Full steam ahead for Portage food processor

The founder of a Portage la Prairie company that uses culled fruits and veggies for baby foods, soups and other foods expects to create 60 new jobs after receiving a $2.5-million federal government loan.

Kelly Beaulieu said her company, Canadian Prairie Garden Purée Products, will also utilize large amounts of “less than eye perfect” fruits and vegetables that would otherwise go to waste.

“It’s a substantial amount of food that is otherwise premium quality,” said Beaulieu, an agronomist and the company’s vice-president.

“I can utilize all of that product because I’m going to grind it up as soon as I get it.”

Her company expects to sell its vegetable and fruit purées to food manufacturers. The repayable loan will allow it to expand its space at the Food Development Centre and move from pilot-scale production into full-scale commercialization.

“This is huge for us,” she said. “We are thrilled with this contribution from the federal (Agricultural Innovation Program).”

Beaulieu said she has perfected the use of an Australian process called rapid steam infusion, which quick cooks fruits and vegetables, locking in their colour, texture, flavour and nutrition to create shelf-stable, fresh and all-natural purées.

“We have a unique technology here and an opportunity to create a really sustainable value-added agribusiness that will use product grown in Manitoba,” she said, adding her company has a 10-year exclusive-use agreement for the technology.

Beaulieu says several large North American food processors have been “unanimous in their praise,” and she has letters of intent to purchase from several of them

“They’ve said it was the best product they’ve ever seen or tasted,” she said.

She said her product is also 30 per cent cheaper than competing frozen products.

“We’re targeting the U.S. initially but because of the long shelf life on these products it has global export potential,” said Beaulieu, adding the global purée ingredient industry generates an estimated $53 billion in annual sales and is growing rapidly.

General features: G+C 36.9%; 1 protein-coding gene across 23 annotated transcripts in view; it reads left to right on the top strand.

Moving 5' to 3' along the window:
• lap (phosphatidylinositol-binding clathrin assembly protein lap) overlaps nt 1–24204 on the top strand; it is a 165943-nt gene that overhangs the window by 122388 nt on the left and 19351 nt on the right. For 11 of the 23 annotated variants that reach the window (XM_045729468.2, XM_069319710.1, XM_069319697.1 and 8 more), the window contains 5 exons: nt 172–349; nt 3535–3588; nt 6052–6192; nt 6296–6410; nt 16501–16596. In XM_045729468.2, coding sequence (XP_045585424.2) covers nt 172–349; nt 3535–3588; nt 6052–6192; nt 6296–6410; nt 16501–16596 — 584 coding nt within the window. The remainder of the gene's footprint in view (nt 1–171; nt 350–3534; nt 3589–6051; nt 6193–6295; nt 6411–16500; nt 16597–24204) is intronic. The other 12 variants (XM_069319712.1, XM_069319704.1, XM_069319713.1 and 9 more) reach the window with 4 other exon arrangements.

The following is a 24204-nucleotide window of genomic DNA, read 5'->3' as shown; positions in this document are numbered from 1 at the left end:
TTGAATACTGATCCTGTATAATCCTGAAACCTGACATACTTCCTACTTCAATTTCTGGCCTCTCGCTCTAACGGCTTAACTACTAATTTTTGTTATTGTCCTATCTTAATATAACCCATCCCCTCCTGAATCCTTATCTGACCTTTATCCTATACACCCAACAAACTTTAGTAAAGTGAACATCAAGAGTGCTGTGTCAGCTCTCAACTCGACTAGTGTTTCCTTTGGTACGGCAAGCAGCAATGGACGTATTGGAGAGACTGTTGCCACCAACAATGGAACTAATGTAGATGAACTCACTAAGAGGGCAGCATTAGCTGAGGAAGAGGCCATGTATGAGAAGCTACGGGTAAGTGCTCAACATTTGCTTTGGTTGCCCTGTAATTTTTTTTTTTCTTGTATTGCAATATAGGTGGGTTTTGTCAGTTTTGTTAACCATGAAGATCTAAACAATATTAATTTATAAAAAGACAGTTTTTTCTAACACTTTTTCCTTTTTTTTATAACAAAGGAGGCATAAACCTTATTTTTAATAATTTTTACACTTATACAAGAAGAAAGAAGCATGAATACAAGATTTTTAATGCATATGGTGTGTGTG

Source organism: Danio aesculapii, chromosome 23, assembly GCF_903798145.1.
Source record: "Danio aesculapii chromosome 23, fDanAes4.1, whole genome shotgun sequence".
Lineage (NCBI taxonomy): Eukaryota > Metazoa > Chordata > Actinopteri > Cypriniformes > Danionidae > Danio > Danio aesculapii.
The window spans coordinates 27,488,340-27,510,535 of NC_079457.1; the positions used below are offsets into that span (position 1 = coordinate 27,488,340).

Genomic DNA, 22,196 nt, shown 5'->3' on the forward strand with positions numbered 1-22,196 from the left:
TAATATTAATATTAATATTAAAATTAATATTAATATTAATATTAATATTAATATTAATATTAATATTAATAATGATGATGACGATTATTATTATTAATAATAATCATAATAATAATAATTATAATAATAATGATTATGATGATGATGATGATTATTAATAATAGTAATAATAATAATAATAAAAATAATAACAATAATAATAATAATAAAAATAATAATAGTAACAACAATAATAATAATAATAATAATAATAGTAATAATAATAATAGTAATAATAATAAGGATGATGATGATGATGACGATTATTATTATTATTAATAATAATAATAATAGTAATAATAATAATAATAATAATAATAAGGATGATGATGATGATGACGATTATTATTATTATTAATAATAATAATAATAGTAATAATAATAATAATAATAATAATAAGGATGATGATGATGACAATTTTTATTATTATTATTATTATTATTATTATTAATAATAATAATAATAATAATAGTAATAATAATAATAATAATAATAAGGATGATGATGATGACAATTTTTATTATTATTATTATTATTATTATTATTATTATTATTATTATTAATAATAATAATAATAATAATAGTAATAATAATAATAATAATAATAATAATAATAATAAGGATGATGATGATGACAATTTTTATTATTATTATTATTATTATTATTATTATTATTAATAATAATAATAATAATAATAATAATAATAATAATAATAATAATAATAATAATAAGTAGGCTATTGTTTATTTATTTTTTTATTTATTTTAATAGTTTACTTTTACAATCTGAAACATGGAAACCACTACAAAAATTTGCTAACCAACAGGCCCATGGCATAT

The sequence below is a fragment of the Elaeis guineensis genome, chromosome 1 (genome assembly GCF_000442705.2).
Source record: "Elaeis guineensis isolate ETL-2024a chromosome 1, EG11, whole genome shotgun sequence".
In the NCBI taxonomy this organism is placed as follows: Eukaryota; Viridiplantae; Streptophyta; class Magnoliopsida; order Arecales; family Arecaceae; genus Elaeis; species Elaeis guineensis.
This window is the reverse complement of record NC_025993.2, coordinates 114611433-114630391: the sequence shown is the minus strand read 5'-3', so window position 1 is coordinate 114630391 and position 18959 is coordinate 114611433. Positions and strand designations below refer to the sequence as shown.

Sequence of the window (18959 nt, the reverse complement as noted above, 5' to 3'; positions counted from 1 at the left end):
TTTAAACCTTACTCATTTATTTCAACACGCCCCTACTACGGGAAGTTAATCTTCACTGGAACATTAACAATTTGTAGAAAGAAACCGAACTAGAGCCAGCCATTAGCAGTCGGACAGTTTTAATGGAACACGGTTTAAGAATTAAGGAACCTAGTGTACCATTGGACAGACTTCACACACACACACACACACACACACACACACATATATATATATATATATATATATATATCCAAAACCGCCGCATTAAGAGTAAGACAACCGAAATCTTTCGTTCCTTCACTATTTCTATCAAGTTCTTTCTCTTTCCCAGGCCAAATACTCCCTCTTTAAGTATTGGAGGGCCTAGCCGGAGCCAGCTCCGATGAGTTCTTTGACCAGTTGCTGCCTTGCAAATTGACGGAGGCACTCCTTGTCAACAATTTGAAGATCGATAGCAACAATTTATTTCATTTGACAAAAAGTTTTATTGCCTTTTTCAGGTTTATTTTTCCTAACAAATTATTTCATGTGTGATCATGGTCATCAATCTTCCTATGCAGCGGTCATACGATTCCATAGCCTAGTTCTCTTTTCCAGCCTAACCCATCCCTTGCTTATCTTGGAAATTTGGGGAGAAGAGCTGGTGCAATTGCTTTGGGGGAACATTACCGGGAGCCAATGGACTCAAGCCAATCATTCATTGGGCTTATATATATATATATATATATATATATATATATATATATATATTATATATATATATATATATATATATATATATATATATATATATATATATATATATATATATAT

The processing plant will require 20 full-time employees in the next two months, and will triple that number when it goes into full production. The company will initially produce about 20 different kinds of purées, but could add many more, said Beaulieu.

“Manitoba produces about 110 different types of vegetables so we have a large range of products that we can go through,” she said. They can also process fruit crops like saskatoons, strawberries and raspberries.

The company’s commercial startup was welcomed by Dave Jeffries, owner of Jeffries Bros. Vegetable Grower.

As much as 30 per cent of their carrot crop is culled, he said.

“If there happens to be a little kink in them or there’s a crack or they’re broken, we have to throw it away and out it goes for cattle feed,” he said.

“This will be a place that we can market some of that product and give Kelly a product that’s a decent price for her. We’ll recover something from it so it’ll help us with our bottom line.”

Any new market is welcome, said Todd Giffin of Mayfair Farms.

“Sometimes we’ll have a hot spell with everything coming at the same time so we’ll have a glut and have product we can’t move so obviously some gets wasted,” he said.

About the author


Lorraine Stevenson

Lorraine Stevenson is a reporter and photographer for the Manitoba Co-operator with 25 years experience writing news and features. She was previously a reporter with the Farmers Independent Weekly and has also written for community newspapers in Winnipeg and Manitoba's Interlake.



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